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The Drums of War

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“I want to look into the eyes of the man who murdered one of our people.”

Zuko’s head hung in shame. All evening, people had been peeking through the flap, gasping in horror at his pale skin and golden eyes, and spitting at the ground by his feet before dashing off. He didn’t blame them. If something like this had happened back home, the prisoner’s treatment would have been far worse.

Gentle brown hands cupped his face and he looked up in shock.

“Katara!”

Rather than answer, Katara gently tilted his head this way and that, examining the large bruise that covered most of his eye.

“Don’t worry about me,” Zuko insisted, pulling his head back. “I’ve been in far worse scenarios than this.”

The statement brought Katara’s attention to him, her skeptical look reminding him of just how severe his sentence was. Death at sunrise, so that the sun could witness the loss of one of its warriors, just as the moon had to witness the unfair loss of one of hers.

He grimaced. “Okay, so I can’t think of any at the moment, but–”

“I can’t help you out of this.” As if weakened by such an admission, tears began to flow freely down Katara’s face.

Zuko immediately tried to reach for her, but his arms were firmly secured to the pole behind him. “No. No, shh, don’t cry!” He did his best to shift his position toward her as she wiped at her tears. “Listen,” he said urgently. “I have an important task for you.”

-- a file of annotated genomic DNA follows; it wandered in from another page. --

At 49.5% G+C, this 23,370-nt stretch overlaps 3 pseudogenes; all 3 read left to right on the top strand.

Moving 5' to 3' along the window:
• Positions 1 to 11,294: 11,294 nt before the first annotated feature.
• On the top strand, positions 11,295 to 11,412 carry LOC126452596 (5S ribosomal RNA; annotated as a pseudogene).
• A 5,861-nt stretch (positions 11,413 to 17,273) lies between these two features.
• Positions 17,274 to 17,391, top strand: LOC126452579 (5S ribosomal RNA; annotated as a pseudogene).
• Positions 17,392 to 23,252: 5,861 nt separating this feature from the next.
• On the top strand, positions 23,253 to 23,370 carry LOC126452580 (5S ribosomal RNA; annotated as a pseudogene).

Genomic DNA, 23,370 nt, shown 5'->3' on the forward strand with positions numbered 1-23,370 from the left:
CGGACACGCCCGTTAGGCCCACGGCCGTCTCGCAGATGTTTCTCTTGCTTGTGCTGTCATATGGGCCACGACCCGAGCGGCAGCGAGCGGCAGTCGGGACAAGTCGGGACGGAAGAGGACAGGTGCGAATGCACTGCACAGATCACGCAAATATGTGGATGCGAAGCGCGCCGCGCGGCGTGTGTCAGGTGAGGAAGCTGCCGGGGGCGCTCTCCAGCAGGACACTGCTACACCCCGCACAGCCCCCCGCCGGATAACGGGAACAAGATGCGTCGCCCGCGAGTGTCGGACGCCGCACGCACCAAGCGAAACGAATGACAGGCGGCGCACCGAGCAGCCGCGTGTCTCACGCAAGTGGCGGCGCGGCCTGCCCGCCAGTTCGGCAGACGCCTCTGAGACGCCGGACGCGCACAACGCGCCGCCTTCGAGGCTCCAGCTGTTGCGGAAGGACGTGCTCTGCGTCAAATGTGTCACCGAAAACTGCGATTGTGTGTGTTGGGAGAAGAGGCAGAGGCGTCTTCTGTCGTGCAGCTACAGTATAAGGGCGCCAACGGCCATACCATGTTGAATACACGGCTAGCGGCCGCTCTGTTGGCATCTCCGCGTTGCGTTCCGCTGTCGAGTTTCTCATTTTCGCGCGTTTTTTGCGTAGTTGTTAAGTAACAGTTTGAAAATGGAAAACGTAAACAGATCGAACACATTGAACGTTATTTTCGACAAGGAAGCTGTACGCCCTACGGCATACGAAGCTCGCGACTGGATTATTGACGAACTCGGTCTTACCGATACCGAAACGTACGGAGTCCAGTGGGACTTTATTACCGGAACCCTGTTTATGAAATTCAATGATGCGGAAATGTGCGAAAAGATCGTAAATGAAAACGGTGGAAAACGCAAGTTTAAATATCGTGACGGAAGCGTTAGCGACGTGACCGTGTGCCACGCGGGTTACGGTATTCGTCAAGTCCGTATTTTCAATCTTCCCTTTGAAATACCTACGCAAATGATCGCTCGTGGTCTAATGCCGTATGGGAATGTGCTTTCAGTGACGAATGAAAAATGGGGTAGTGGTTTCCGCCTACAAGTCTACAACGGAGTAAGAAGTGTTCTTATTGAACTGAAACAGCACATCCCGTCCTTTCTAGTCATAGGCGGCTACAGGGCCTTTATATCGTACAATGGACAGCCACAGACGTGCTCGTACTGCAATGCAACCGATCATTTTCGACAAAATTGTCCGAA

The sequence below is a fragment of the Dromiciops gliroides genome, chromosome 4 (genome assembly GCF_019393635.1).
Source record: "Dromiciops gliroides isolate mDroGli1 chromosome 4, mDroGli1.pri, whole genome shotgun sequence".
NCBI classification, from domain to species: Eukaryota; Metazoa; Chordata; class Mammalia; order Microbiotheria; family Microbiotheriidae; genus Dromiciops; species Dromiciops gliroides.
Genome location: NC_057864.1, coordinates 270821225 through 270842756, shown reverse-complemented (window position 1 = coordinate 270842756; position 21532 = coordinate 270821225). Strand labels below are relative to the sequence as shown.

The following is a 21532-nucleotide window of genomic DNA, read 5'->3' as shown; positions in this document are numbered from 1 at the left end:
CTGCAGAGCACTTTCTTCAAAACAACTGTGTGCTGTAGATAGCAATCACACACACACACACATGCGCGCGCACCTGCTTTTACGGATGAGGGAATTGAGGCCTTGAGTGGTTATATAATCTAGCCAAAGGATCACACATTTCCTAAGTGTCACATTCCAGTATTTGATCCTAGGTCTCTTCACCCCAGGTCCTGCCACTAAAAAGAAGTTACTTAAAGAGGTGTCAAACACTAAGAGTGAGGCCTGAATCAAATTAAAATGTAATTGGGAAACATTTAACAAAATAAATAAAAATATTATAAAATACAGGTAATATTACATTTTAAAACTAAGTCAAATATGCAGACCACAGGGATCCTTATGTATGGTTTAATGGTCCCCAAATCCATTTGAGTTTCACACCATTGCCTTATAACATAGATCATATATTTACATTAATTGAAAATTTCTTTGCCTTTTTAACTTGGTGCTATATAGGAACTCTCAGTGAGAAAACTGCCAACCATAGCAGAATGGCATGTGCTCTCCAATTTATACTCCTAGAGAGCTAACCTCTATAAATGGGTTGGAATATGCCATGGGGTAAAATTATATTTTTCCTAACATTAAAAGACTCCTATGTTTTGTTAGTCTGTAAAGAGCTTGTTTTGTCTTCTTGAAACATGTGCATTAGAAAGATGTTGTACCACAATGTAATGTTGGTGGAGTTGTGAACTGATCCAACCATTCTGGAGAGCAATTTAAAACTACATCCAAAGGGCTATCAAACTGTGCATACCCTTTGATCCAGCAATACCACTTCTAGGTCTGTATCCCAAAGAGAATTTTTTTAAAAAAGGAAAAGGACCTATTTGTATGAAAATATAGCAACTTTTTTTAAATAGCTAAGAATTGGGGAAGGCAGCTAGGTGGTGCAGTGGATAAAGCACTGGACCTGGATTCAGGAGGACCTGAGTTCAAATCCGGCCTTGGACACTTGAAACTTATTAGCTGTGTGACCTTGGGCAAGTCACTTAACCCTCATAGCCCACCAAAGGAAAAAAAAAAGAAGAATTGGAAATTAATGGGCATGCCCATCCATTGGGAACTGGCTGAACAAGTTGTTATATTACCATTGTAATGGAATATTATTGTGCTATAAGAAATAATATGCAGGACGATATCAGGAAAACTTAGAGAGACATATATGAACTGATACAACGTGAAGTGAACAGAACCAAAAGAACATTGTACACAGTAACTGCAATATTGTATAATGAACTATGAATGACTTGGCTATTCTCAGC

Katara’s hand dropped with a snort. “What?”

“I’m serious!” he exclaimed lowly, glancing at the tent’s flap. “You know how I’m the son of the leader of my people?”

“The prince.” Katara spoke the term with the same mocking lilt as when she had first learned it, and Zuko couldn’t stop the scowl from crossing his face the second time around.

“Yes. Well, despite the justice of it, my people, the Fire Nation, are going to find my death as a great affront and will very likely start a war over it.” At the fiery spark in Katara’s eyes, Zuko rushed on, knowing how stubborn she got over the Water Tribe’s bravery. “Katara, listen to me. Your tribe will not survive a war against the Fire Nation. We work with fire, and this place will burn until there’s nothing left.”

But Katara was already shaking her head as she backed away from him.

“No, listen to me! I know how my country works! They won’t stop until there’s nothing left! Your culture will be gone! But I’m not asking you to save me! I want you to gather up the children and the elderly – the future and keepers of your past – and get them out of here while you can! Take your boats and sail through the ocean, and don’t you dare stop until you see land. Actual land, with dirt and grass on it. Okay? Hide amongst the Earth Kingdom until the Fire Nation gets a new ruler – my sister – and this is all forgotten, okay? I don’t want to die with the knowledge that you will be following me soon after.”

Katara was crying once more, but at least she had stopped from pulling back. Instead she threw herself forward, wrapping her arms tightly around his neck as sobs wracked her body.

“Why are your people so cruel?”

Something ached deep within Zuko at the question, and shame forced his eyes shut.